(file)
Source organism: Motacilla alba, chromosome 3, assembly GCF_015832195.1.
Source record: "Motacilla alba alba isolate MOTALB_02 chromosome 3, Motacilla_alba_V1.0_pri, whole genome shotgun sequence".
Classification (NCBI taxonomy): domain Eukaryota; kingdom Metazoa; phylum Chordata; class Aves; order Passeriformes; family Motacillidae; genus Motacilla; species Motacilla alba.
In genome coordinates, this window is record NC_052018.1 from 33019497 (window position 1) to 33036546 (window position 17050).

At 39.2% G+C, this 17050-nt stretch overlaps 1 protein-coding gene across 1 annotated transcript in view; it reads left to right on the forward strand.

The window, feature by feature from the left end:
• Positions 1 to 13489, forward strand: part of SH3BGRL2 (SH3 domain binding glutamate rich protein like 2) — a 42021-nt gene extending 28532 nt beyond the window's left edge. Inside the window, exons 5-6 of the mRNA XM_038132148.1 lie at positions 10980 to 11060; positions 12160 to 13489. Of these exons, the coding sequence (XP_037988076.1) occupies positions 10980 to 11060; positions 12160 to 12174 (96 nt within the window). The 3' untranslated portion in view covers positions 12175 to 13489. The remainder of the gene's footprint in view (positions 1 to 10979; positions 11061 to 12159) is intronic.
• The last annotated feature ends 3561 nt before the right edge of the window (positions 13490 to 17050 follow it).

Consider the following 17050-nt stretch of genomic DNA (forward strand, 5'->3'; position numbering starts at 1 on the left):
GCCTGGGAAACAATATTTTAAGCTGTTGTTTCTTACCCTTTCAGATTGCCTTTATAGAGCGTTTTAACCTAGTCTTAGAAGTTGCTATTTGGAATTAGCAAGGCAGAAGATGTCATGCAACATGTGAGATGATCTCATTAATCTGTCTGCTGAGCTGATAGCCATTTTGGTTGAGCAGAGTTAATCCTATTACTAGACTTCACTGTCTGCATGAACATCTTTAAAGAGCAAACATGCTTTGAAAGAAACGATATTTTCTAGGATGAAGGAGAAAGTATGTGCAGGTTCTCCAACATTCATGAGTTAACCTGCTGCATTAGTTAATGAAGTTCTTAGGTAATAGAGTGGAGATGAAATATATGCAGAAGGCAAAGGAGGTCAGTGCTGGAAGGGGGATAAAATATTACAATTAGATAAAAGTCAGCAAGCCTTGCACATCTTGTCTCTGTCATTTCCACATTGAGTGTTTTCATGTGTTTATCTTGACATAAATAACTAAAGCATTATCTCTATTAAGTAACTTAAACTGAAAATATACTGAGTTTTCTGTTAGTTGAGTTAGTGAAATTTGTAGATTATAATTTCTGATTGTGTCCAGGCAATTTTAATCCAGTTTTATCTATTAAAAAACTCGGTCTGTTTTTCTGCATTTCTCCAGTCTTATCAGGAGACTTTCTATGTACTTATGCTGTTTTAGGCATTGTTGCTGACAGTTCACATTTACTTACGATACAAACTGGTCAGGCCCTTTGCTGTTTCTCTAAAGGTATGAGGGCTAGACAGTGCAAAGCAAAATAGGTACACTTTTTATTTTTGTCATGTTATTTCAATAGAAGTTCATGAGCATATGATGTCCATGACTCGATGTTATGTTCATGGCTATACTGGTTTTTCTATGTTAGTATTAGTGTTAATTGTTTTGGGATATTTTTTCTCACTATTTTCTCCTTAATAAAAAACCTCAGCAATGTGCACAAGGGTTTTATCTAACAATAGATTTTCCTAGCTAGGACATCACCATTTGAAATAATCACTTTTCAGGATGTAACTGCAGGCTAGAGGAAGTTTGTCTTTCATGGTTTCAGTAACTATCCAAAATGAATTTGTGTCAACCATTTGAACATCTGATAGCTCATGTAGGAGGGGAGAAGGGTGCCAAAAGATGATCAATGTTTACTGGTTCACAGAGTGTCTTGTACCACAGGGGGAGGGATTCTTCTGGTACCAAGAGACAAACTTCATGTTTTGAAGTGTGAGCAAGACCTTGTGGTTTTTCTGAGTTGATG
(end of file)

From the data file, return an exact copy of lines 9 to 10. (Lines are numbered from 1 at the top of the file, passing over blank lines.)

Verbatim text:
Consider the following 17050-nt stretch of genomic DNA (forward strand, 5'->3'; position numbering starts at 1 on the left):
GCCTGGGAAACAATATTTTAAGCTGTTGTTTCTTACCCTTTCAGATTGCCTTTATAGAGCGTTTTAACCTAGTCTTAGAAGTTGCTATTTGGAATTAGCAAGGCAGAAGATGTCATGCAACATGTGAGATGATCTCATTAATCTGTCTGCTGAGCTGATAGCCATTTTGGTTGAGCAGAGTTAATCCTATTACTAGACTTCACTGTCTGCATGAACATCTTTAAAGAGCAAACATGCTTTGAAAGAAACGATATTTTCTAGGATGAAGGAGAAAGTATGTGCAGGTTCTCCAACATTCATGAGTTAACCTGCTGCATTAGTTAATGAAGTTCTTAGGTAATAGAGTGGAGATGAAATATATGCAGAAGGCAAAGGAGGTCAGTGCTGGAAGGGGGATAAAATATTACAATTAGATAAAAGTCAGCAAGCCTTGCACATCTTGTCTCTGTCATTTCCACATTGAGTGTTTTCATGTGTTTATCTTGACATAAATAACTAAAGCATTATCTCTATTAAGTAACTTAAACTGAAAATATACTGAGTTTTCTGTTAGTTGAGTTAGTGAAATTTGTAGATTATAATTTCTGATTGTGTCCAGGCAATTTTAATCCAGTTTTATCTATTAAAAAACTCGGTCTGTTTTTCTGCATTTCTCCAGTCTTATCAGGAGACTTTCTATGTACTTATGCTGTTTTAGGCATTGTTGCTGACAGTTCACATTTACTTACGATACAAACTGGTCAGGCCCTTTGCTGTTTCTCTAAAGGTATGAGGGCTAGACAGTGCAAAGCAAAATAGGTACACTTTTTATTTTTGTCATGTTATTTCAATAGAAGTTCATGAGCATATGATGTCCATGACTCGATGTTATGTTCATGGCTATACTGGTTTTTCTATGTTAGTATTAGTGTTAATTGTTTTGGGATATTTTTTCTCACTATTTTCTCCTTAATAAAAAACCTCAGCAATGTGCACAAGGGTTTTATCTAACAATAGATTTTCCTAGCTAGGACATCACCATTTGAAATAATCACTTTTCAGGATGTAACTGCAGGCTAGAGGAAGTTTGTCTTTCATGGTTTCAGTAACTATCCAAAATGAATTTGTGTCAACCATTTGAACATCTGATAGCTCATGTAGGAGGGGAGAAGGGTGCCAAAAGATGATCAATGTTTACTGGTTCACAGAGTGTCTTGTACCACAGGGGGAGGGATTCTTCTGGTACCAAGAGACAAACTTCATGTTTTGAAGTGTGAGCAAGACCTTGTGGTTTTTCTGAGTTGATG